In order to justify not keeping the Sabbath, many use Colossians 2:16-17 as proof that Paul did not command it. Here is what they are overlooking.
Galatians 4:9-10 is a favorite crutch of those who claim Christians no longer need to observe God's holy days. However, Paul's meaning is quite different.
If we do not keep God's holy days, we will deprive ourselves of the knowledge of God's purpose. Jesus and the first century church observed and upheld these days.
Things written in the Old Testament were written for us. The differences in the covenants focus on justification and access to God, not doing away with the law.
Under both the Old and New Covenants, refusal to keep to keep God's Law severs the relationship. God's law protects us and brings us quality life.
The last days of the Worldwide Church of God demonstrated a dearth of righteous judgment. God expects us to judge wisely within the parameters of His Law.
The days, months, and times of Galatians 4:10 do not refer to God's Holy Days (which are not weak or beggarly), but to pagan rites the Galatians came out of.
In Colossians 2:16 and Galatians 4:9-10, Paul was warning against mixing Gnostic asceticism and pagan customs with the keeping of God's Sabbath and Holy Days.
The Law (including the judgments, ordinances, and statutes), far from being done away, shows us our faults and outlines the way of mercy and love—how to live.
Jesus Christ's and Paul's example in Sabbath observance (including the annual Sabbaths) provide a model as to how we keep the Sabbath and the holy days.
Old Testament activities picture New Testament realities, elevated to their spiritual intent. The church has been chosen as a royal and holy priesthood.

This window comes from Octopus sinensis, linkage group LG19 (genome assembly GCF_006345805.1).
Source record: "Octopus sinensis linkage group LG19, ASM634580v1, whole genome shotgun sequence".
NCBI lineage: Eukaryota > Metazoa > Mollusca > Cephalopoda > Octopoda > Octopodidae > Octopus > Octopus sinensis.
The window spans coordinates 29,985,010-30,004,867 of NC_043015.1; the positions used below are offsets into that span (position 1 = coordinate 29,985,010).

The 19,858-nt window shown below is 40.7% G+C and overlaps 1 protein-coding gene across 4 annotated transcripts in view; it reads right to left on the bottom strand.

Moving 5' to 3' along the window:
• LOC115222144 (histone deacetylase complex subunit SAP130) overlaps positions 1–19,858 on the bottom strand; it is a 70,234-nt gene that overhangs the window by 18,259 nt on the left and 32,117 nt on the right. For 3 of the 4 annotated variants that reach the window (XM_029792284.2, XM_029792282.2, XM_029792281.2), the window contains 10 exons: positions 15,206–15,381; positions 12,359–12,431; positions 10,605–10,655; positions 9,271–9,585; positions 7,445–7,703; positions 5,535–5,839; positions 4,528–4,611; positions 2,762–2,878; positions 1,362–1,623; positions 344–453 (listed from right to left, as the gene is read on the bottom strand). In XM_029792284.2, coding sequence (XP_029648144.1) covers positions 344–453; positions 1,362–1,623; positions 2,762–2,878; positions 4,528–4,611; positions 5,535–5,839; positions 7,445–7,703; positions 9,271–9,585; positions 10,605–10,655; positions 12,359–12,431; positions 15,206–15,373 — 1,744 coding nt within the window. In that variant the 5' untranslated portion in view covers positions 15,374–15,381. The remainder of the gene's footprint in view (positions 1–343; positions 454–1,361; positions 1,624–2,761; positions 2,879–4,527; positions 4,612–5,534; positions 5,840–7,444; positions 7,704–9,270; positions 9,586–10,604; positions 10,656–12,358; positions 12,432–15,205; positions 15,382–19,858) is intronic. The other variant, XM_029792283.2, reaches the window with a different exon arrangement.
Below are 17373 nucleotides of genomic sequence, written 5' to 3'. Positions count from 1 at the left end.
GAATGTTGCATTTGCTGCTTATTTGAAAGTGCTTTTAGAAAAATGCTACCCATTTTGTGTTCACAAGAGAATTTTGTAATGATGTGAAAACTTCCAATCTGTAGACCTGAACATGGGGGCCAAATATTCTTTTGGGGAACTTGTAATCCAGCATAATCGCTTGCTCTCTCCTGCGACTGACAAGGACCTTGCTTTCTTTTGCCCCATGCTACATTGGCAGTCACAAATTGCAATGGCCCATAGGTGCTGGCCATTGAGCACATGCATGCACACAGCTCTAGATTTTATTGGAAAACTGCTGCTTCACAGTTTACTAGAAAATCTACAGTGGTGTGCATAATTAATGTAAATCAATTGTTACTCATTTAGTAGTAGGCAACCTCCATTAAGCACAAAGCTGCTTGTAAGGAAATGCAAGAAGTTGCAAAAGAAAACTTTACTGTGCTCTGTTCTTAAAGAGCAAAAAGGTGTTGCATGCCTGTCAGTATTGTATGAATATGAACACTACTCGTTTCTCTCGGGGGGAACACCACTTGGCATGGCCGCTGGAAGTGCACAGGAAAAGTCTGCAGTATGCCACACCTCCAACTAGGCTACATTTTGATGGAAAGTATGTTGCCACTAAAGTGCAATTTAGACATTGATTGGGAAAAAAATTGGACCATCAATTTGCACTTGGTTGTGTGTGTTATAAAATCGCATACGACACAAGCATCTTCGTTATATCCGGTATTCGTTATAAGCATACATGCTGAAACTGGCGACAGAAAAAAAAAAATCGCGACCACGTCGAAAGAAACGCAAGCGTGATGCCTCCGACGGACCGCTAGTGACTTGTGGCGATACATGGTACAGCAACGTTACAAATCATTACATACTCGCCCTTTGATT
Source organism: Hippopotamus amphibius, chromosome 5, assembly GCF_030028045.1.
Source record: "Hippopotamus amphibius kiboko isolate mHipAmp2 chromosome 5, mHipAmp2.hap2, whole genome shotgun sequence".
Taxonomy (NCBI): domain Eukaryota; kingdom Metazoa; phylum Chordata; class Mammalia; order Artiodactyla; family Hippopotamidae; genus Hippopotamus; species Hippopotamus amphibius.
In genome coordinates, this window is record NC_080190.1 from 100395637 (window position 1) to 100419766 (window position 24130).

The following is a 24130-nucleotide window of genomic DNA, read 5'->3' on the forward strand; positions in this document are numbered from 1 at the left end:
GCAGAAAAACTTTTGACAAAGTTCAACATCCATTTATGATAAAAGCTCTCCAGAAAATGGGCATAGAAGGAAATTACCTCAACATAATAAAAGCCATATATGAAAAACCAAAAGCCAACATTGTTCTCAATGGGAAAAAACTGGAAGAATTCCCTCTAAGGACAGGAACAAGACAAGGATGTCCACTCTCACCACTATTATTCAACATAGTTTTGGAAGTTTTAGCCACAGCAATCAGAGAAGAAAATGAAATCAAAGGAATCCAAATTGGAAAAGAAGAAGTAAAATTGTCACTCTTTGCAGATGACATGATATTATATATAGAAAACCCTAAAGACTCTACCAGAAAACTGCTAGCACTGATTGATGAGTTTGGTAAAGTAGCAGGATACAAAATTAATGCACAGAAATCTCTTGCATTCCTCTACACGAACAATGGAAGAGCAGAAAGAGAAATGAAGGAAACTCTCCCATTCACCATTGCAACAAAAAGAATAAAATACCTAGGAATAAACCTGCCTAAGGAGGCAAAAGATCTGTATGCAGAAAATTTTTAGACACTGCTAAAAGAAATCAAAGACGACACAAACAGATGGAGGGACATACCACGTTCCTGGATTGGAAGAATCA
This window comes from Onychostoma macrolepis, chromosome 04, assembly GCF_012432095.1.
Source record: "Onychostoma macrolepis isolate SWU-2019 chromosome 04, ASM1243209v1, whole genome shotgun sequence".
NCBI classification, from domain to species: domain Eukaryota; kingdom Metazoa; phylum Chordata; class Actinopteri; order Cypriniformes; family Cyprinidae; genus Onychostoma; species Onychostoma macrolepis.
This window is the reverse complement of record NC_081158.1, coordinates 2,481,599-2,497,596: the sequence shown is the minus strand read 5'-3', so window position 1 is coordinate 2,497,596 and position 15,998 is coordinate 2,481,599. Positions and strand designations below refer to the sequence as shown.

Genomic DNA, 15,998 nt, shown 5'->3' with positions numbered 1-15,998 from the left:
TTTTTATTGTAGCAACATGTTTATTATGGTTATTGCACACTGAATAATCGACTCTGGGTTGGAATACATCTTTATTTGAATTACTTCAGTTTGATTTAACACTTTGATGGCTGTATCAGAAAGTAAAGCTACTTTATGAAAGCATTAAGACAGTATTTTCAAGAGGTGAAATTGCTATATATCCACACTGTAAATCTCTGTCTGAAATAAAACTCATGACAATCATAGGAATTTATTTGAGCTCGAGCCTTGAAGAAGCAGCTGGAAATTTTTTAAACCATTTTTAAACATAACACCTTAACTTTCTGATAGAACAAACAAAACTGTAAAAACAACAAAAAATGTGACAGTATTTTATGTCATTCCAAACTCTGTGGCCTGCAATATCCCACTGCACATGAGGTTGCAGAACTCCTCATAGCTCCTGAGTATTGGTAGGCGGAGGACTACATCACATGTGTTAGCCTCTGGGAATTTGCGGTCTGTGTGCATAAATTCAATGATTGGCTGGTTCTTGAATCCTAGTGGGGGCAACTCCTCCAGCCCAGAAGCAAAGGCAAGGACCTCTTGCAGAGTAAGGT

The Colossian Christians were criticized by ascetics for the way they were keeping the Sabbath and holy days. Paul argues against a philosophy, not the law of God.
While most of the world's Christians understand the sacrificial theme of the Passover, they fail to grasp the knowledge of actively overcoming sin, largely because of the concepts of 'free' grace and 'unconditional' forgiveness taught by Protestant theolog. . .
God is putting the us through trials to determine if we will remain loyal to the covenant we made with God, living a life of sacrifice.
At the beginning of chapter 18, Paul arrives in Corinth, befriended by Roman expatriates Priscilla and Aquila, devout individuals very important in Paul's ministry, both economically and spiritually. Paul's spirits are additionally revived and energized at. . .
We must avoid forgetting the connection between past and present, especially as our forebears had to battle outer and inner enemies of God's truth.
John Ritenbaugh asserts that the difference between a pilgrim and a wanderer is that the pilgrim knows his destination. God wants our pilgrimage to be a direct route with very few excursions or side-trips to the world. The book of Numbers- a record of God'. . .
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